Guayakí Yerba Mate - A Powerful Rainforest Experience
Buzz in the Presshttp://www.elephantjournal.com article
Guayaki Yerba Mate: elephantjournal.com’s 7th Annual “Walk the Talk” Company of the Year.
Once a month, it seems, I get to write about a new wonderful pioneering green-minded company that…after a couple years of investor-fueled growth, ups and sells out to The Man.
Ex-entrepreneurs always condescendingly explain to me, as an editor, as an idealist, that that’s how the business world works: “It’s people like us with vision, elbow grease, boldness and caring who create great companies in new market niches,” they patiently explain to me, “and when big business recognizes that “doing good” or being “eco-responsible” isn’t just idealism—you can actually make money off of it—then they absorb our little company, giving us far greater distribution.“
And then those ex-entrepreneurs go on to found other visionary, pioneering companies. And that’s how the business world works, including the green-minded, fair-trade business sector that, under the appellation of LOHAS, now amounts to some $209 Billion dollars annually in the U.S. of A.
But here’s two problems with the above scenario.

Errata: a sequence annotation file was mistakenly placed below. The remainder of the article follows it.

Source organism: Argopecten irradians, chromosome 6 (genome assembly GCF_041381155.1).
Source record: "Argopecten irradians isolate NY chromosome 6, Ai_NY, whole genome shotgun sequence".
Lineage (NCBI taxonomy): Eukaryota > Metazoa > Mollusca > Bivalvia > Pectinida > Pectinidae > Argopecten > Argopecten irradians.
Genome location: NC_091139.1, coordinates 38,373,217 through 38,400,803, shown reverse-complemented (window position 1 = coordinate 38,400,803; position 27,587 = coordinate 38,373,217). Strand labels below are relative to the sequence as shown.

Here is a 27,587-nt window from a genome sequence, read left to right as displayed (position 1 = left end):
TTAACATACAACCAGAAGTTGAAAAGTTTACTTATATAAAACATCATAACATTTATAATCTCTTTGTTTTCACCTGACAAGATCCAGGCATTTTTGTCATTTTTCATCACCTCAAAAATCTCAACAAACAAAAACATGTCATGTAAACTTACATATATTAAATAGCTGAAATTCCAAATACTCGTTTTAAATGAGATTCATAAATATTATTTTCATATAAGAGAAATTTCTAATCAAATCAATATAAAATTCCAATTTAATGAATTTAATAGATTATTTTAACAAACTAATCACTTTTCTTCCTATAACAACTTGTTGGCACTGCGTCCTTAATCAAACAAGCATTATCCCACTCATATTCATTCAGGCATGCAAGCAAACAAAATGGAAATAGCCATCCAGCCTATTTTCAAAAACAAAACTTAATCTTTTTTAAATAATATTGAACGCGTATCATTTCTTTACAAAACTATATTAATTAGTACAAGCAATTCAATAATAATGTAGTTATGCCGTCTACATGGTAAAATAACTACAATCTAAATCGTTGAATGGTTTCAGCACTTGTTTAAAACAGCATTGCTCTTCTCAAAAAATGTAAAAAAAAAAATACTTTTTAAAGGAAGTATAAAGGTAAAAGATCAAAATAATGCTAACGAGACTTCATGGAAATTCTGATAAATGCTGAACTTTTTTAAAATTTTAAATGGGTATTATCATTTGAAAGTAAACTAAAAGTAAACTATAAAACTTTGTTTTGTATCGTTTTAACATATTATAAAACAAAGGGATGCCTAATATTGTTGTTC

Number one: when Coke buys Odwalla or Pepsi buys Naked Juice, Vitamin Water and Izze, or Kraft buys Kashi and Bear Naked, or Dean buys Silk Soy, or Hershey’s buys Dagoba or Clorox buys Burt’s Bees or whoever bough Tom’s of Maine…here’s a list of other companies that you used to love that sold out to The Man—well, the Man dumbs the product down. It’s no longer quite so quality, quite so green, organic—because The Man is about bottom lines, not triple bottom lines, and bottom lines involve cheap labor, usually in foreign countries (now I hear the Republicans and Mid-Westerners out there listening up, this ain’t just a Whole Foods’ weekend liberal issue). Bottom lines involve cheap ingredients. Bottom lines involve gutting a brand, and protecting only…the brand. The logo. The image. ‘Cause the Organic Cow of Vermont might sound Vermonty, which gives you a cozy warm feeling when you stroll down the grocery aisle, but it long ago was bought up by Dean, the very Darth Vader-like company that’s gutted, and shuttered, organic dairies and small farms across the country—and that recently turned its Silk Soy (born here in Boulder, Colorado back in the day) from the world’s largest organic brand to the world’s largest Gotcha brand, selling under the close-to-meaningless appellation of “Natural” under the same code, and close to the same price, so that it took groceries and shoppers around the US months to even realize they’d been had.